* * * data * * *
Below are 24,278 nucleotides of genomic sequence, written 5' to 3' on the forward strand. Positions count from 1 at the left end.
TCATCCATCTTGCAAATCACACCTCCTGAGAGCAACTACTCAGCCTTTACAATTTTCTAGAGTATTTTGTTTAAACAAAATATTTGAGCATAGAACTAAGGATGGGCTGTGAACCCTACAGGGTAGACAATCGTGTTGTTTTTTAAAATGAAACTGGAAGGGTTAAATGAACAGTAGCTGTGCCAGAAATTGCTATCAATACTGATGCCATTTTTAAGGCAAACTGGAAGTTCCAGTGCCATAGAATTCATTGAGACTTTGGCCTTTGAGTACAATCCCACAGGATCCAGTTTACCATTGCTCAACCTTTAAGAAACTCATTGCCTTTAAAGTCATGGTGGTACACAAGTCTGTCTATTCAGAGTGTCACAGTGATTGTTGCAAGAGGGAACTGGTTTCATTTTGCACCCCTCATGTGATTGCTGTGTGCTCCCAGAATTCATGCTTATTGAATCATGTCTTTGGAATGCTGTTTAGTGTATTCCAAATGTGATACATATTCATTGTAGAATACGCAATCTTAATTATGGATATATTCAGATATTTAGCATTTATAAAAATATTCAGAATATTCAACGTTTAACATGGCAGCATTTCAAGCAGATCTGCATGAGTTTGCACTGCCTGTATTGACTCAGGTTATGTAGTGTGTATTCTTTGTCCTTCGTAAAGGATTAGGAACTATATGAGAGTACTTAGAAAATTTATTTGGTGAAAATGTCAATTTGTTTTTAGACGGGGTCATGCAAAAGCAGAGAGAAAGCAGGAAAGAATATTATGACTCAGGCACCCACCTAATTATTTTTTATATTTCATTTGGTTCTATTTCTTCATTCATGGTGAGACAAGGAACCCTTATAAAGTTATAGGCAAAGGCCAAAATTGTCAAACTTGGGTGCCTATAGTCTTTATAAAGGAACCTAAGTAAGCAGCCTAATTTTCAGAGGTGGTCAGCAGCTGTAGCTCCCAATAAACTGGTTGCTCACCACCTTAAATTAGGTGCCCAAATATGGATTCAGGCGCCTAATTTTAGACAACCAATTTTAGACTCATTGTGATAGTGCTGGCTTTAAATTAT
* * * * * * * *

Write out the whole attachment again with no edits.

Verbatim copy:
Below are 24,278 nucleotides of genomic sequence, written 5' to 3' on the forward strand. Positions count from 1 at the left end.
TCATCCATCTTGCAAATCACACCTCCTGAGAGCAACTACTCAGCCTTTACAATTTTCTAGAGTATTTTGTTTAAACAAAATATTTGAGCATAGAACTAAGGATGGGCTGTGAACCCTACAGGGTAGACAATCGTGTTGTTTTTTAAAATGAAACTGGAAGGGTTAAATGAACAGTAGCTGTGCCAGAAATTGCTATCAATACTGATGCCATTTTTAAGGCAAACTGGAAGTTCCAGTGCCATAGAATTCATTGAGACTTTGGCCTTTGAGTACAATCCCACAGGATCCAGTTTACCATTGCTCAACCTTTAAGAAACTCATTGCCTTTAAAGTCATGGTGGTACACAAGTCTGTCTATTCAGAGTGTCACAGTGATTGTTGCAAGAGGGAACTGGTTTCATTTTGCACCCCTCATGTGATTGCTGTGTGCTCCCAGAATTCATGCTTATTGAATCATGTCTTTGGAATGCTGTTTAGTGTATTCCAAATGTGATACATATTCATTGTAGAATACGCAATCTTAATTATGGATATATTCAGATATTTAGCATTTATAAAAATATTCAGAATATTCAACGTTTAACATGGCAGCATTTCAAGCAGATCTGCATGAGTTTGCACTGCCTGTATTGACTCAGGTTATGTAGTGTGTATTCTTTGTCCTTCGTAAAGGATTAGGAACTATATGAGAGTACTTAGAAAATTTATTTGGTGAAAATGTCAATTTGTTTTTAGACGGGGTCATGCAAAAGCAGAGAGAAAGCAGGAAAGAATATTATGACTCAGGCACCCACCTAATTATTTTTTATATTTCATTTGGTTCTATTTCTTCATTCATGGTGAGACAAGGAACCCTTATAAAGTTATAGGCAAAGGCCAAAATTGTCAAACTTGGGTGCCTATAGTCTTTATAAAGGAACCTAAGTAAGCAGCCTAATTTTCAGAGGTGGTCAGCAGCTGTAGCTCCCAATAAACTGGTTGCTCACCACCTTAAATTAGGTGCCCAAATATGGATTCAGGCGCCTAATTTTAGACAACCAATTTTAGACTCATTGTGATAGTGCTGGCTTTAAATTAT